So it’s official. The DOL Fiduciary rule is a thing of the past. For many of us in the financial industry, it consumed a lot of our time, energy and resources for the the better part of three years. You couldn’t turn anywhere in the financial news media without seeing it. Yet, its ultimate demise was rather anti-climactic. It died rather quietly compared to all of the noise it made early on.
I had written a piece for Investment News a while back titled DOL Rule: What’s wrong with the Financial Advice Industry. The point of the piece was to share a few simple thoughts about what I felt was right and wrong about the rule. I still feel the same today as I did then. Hopefully the SEC will introduce a rule that is workable for the industry while addressing the heart of the matter: do what’s best for clients.
The Heart of the Matter
Do what is best for clients. Seems simple, right?
It’s far more complex than that. It’s the reason that the DOL rule (R.I.P.) and the newly proposed SEC rule required more than 1,000 pages each as they struggled to define “best for clients.” It appears as though that definition is fuzzy. The problem is that rule makers want something black and white, which (in my opinion) is the reason that the “lowest/cheapest fee” argument was the easiest thing for them to attach themselves to when attempting to define “best interests.” Anybody who understands the complexity of the financial industry knows how problematic this can be.
What do Groceries Have to do with this?
I frequently shop at a local grocery store around the corner from my house. We don’t do all of our grocery shopping there, but for quick trips to get many of the basics, this is where my family turns. We do this for a couple of reasons. We happen to like some of the produce there, and the convenience of it being really close to the house (with easy parking) makes it simple.
The big regional/national grocers are an extra 10 minutes away. We do some of our big shopping trips there, but it tends to be something that is planned out in advance (considering we have two little girls that need to be factored into the equation).
Once in a great while, I’m tasked with running out late to get milk or one of the household “necessities.” The gas station on the corner tends to be my “go-to” solution. It’s a quick and easy stop with the added benefit of actually being open at 11 PM.
In each of the above examples, it wouldn’t be uncommon for me to purchase milk during those grocery trips. Our girls are turning into milk-junkies. The cost for a gallon of milk at each of those places varies dramatically. One could argue that the gallon that costs the most (from the gas station), may be the least fresh. But that doesn’t stop me from making that purchase when I need to.
As a consumer, I’m making those purchases based upon something other than price. I’m placing a value on convenience, flexibility, service, and the added benefit of buying local vs. a national chain. Sometimes I think about and look at the price I’ll be paying, but I’ve got enough experience and knowledge to understand that I’ll be paying more in exchange for things that are more important to me at that moment than dollars and cents.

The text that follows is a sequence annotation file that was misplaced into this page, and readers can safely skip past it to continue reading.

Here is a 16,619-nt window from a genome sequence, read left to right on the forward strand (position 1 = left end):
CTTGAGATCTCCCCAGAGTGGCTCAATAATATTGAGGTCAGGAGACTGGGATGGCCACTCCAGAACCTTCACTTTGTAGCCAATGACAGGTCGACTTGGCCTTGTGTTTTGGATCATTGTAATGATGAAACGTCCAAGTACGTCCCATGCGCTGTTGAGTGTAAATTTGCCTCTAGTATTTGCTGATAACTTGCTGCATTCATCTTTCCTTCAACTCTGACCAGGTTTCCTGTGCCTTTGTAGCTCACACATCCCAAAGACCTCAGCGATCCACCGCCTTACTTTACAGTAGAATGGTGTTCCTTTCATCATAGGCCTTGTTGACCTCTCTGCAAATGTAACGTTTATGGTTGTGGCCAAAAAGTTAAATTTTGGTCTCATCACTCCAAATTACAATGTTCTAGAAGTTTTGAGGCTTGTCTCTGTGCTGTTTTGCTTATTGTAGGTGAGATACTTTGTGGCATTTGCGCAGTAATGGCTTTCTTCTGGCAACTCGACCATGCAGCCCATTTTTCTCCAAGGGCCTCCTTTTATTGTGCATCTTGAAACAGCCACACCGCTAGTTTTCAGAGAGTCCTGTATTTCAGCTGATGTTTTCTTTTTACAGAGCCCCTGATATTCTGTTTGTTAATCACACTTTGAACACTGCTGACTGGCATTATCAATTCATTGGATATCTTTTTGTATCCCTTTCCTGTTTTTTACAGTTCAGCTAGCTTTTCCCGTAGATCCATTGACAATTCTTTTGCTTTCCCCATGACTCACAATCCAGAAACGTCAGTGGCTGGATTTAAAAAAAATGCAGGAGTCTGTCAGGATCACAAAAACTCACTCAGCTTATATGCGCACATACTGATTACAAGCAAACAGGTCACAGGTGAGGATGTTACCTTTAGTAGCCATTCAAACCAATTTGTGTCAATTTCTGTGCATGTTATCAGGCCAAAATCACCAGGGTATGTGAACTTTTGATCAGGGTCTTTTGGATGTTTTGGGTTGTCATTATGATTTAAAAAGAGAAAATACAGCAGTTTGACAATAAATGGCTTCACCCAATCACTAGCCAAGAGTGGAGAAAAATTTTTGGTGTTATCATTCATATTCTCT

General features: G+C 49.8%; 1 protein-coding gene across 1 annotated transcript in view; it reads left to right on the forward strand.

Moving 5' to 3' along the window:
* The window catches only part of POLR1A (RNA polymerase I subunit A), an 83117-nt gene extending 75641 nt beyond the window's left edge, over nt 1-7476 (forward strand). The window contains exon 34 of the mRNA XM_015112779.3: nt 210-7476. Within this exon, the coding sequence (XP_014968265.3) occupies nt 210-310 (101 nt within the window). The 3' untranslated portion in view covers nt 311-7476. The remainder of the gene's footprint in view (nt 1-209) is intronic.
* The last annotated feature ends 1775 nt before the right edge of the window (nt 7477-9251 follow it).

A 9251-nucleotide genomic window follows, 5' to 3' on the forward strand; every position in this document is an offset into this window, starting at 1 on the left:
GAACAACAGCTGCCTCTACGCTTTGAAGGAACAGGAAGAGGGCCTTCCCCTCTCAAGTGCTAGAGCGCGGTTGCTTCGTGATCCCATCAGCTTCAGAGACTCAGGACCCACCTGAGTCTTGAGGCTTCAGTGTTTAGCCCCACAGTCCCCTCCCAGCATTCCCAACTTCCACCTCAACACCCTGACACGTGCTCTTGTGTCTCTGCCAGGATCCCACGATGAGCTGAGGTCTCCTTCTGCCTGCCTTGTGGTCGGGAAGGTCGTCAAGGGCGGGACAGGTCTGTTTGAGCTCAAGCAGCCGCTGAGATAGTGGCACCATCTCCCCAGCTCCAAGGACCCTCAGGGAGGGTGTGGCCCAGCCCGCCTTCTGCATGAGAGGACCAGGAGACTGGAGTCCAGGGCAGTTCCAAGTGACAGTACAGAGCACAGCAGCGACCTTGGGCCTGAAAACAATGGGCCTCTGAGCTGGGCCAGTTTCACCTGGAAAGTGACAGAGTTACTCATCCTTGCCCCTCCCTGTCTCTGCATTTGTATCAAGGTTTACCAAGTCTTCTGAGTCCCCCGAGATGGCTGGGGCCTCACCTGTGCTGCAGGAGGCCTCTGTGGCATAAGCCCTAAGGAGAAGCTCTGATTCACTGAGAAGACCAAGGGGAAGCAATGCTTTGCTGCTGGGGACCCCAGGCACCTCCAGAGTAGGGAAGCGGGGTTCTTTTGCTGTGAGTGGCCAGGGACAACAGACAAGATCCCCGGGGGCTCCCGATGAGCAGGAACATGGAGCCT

After the tax reform bill passed, my team created a seminar focused on some of the most recent changes affecting the financial lives of those 50 years and older. I wrote about the opportunity that it presented in a blog post titled 6 Ways to leverage tax reform in your marketing strategy. The focus of the seminar was on three recent law changes:
- The Social Security claiming strategy changes
- The DOL Fiduciary rule
- Tax reform bill
When the DOL rule officially became a thing of the past, I was immediately asked “well are we going to pull that from the presentation?” The question was a valid one that I had received from a number of advisors. I think the expectation was to simply remove that section and just go back to doing things the way we always had.
The death of the DOL Fiduciary rule gives advisors an incredible opportunity. We’re provided with the opportunity to educate consumers about how the financial industry works. And while it’s a bizarre analogy, we can share with them the difference between the gas stations, the local grocers and markets, and the national chains. ALL of them have their place within the industry.
We simply need to do a better job of helping consumers arrive at their buying decisions logically, regardless of whether they are buying an investment or a gallon of milk.
Explain what a fiduciary is. Explain why your clients see value in doing business with you. Be transparent. Help them to understand a little bit about the industry and where you fit in. In a world that is going increasingly digital, I’m firmly convinced that there will always be a strong need and desire for financial professionals that want to build relationships with their clients, while helping to hold them accountable for the things that need to be done to help them reach their goals.
We’ll get a fiduciary rule someday. For now, we’ll have to rely on the financial professionals that can objectively explain how the different aspects of the financial industry impact to the very consumers it is there to serve.